Severe cases of congenital malrotation of the penis are uncommon. It is generally a cosmetic defect in which the meatal slit is not realigned with the scrotal raphe. Mild cases of this anomaly can be seen in many children. Penile malrotation does not cause a sexual dysfunction; however, parents of these children and sometimes patients apply for its correction.

In the past, gonococcal anterior, especially penile urethral strictures were common all around the world. Although this complication is now rarely seen in developed countries, it is relatively common in developing countries, where venereal diseases are still undertreated. Today, most anterior urethral strictures are traumatic, iatrogenic, or the result of indwelling catheterization, and are mostly situated in the bulbar urethra.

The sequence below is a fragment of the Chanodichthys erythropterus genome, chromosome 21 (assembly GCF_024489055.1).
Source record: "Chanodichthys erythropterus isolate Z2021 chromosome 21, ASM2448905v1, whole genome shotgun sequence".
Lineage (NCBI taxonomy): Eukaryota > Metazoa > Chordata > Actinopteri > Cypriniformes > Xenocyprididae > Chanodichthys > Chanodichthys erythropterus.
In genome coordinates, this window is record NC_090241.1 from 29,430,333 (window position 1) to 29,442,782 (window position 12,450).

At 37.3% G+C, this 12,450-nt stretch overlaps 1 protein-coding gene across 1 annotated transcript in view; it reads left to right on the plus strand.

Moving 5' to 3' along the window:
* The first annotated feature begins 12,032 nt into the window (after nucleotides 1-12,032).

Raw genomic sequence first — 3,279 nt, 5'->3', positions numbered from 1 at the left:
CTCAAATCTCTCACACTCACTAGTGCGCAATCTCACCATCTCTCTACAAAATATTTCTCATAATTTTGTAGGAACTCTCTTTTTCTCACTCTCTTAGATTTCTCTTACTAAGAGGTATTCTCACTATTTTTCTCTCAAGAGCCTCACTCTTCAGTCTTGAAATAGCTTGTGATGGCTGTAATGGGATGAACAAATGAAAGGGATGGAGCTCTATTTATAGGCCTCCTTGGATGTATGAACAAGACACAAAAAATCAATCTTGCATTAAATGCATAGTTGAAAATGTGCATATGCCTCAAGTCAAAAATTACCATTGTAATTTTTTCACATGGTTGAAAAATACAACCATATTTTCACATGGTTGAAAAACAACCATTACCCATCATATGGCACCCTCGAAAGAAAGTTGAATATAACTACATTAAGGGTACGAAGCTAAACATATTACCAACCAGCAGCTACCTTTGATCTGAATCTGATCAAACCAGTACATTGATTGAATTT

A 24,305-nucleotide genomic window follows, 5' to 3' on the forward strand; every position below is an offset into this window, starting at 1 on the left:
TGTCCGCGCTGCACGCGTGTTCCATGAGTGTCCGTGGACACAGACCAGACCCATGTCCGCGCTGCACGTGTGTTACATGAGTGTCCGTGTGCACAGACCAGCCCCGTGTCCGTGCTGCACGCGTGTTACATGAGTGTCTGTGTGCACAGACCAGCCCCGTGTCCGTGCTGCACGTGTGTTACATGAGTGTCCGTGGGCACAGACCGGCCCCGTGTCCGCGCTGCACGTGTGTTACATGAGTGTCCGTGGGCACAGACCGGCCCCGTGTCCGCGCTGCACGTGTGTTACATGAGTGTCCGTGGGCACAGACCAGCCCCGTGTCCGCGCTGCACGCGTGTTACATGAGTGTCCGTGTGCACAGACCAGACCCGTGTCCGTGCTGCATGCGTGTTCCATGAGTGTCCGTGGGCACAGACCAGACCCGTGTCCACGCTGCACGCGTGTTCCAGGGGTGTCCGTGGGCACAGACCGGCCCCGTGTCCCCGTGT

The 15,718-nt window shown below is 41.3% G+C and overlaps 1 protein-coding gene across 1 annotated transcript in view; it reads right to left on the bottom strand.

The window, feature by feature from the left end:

Many men who are not happy with their penile size or have heard that the penis can be enlarged apply to urologists to add length and girth to their penile dimensions. However, there are no sufficient references in the medical literature supporting a safe and efficacious method for purely cosmetic augmentation phalloplasty surgery. Unfortunately, the expectations of patients from such surgery are far greater than the actual results. Although some surgeons still think that people who apply for an augmentation phalloplasty need a psychiatrist instead of a surgeon, there is quite a large group of men who really need penile cosmetic surgery, not only for augmentation but also for other penile deformities.